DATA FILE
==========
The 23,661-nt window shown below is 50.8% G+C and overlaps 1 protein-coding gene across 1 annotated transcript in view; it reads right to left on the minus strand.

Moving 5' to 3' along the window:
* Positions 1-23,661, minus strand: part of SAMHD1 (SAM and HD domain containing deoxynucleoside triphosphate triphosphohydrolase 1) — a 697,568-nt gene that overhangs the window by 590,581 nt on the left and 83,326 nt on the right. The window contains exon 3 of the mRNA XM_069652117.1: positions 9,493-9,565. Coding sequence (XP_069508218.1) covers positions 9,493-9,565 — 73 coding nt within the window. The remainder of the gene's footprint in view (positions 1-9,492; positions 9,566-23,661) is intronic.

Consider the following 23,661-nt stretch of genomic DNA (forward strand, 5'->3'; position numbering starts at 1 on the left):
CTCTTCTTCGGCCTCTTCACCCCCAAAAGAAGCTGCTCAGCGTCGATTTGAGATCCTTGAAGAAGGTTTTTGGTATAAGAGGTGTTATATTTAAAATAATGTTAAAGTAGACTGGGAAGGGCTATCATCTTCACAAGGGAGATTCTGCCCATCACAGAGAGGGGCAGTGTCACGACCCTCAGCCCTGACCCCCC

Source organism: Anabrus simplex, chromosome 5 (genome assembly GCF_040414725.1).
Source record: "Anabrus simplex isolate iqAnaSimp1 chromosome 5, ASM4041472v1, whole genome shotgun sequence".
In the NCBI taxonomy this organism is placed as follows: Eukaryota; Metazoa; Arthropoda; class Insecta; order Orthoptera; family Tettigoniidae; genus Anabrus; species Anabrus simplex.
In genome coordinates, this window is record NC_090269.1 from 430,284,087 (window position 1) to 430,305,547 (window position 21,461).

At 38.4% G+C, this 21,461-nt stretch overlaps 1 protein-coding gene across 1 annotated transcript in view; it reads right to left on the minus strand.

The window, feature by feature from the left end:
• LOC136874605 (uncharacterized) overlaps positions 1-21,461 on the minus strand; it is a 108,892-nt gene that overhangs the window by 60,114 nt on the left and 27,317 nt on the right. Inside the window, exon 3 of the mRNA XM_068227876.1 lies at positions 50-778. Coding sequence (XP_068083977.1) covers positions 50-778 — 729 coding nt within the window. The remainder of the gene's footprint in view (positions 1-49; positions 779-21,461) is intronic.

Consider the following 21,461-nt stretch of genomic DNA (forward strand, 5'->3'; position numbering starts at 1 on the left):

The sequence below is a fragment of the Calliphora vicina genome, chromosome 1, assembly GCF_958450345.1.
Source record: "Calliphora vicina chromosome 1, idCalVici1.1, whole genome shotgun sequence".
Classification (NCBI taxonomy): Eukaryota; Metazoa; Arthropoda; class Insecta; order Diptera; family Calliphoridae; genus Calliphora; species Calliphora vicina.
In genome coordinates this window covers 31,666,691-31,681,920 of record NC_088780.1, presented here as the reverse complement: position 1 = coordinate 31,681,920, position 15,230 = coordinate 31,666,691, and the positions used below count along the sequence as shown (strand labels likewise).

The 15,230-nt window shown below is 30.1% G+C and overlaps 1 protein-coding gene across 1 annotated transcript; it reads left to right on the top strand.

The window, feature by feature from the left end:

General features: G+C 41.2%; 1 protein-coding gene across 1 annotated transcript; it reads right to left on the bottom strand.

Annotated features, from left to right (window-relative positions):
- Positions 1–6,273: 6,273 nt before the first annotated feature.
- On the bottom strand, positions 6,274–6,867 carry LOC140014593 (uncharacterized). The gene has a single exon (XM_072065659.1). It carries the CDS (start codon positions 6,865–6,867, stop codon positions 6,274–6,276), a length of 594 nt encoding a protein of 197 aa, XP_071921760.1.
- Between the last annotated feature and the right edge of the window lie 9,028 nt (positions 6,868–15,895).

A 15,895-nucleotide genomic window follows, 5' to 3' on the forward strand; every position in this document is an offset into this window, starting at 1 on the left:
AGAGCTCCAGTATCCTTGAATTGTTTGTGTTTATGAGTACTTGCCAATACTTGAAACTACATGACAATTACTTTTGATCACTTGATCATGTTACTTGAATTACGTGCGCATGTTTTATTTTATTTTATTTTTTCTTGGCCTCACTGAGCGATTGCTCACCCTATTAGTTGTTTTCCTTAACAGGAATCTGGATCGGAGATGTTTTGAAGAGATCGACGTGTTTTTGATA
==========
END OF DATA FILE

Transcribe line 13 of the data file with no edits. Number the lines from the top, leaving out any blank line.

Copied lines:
Consider the following 21,461-nt stretch of genomic DNA (forward strand, 5'->3'; position numbering starts at 1 on the left):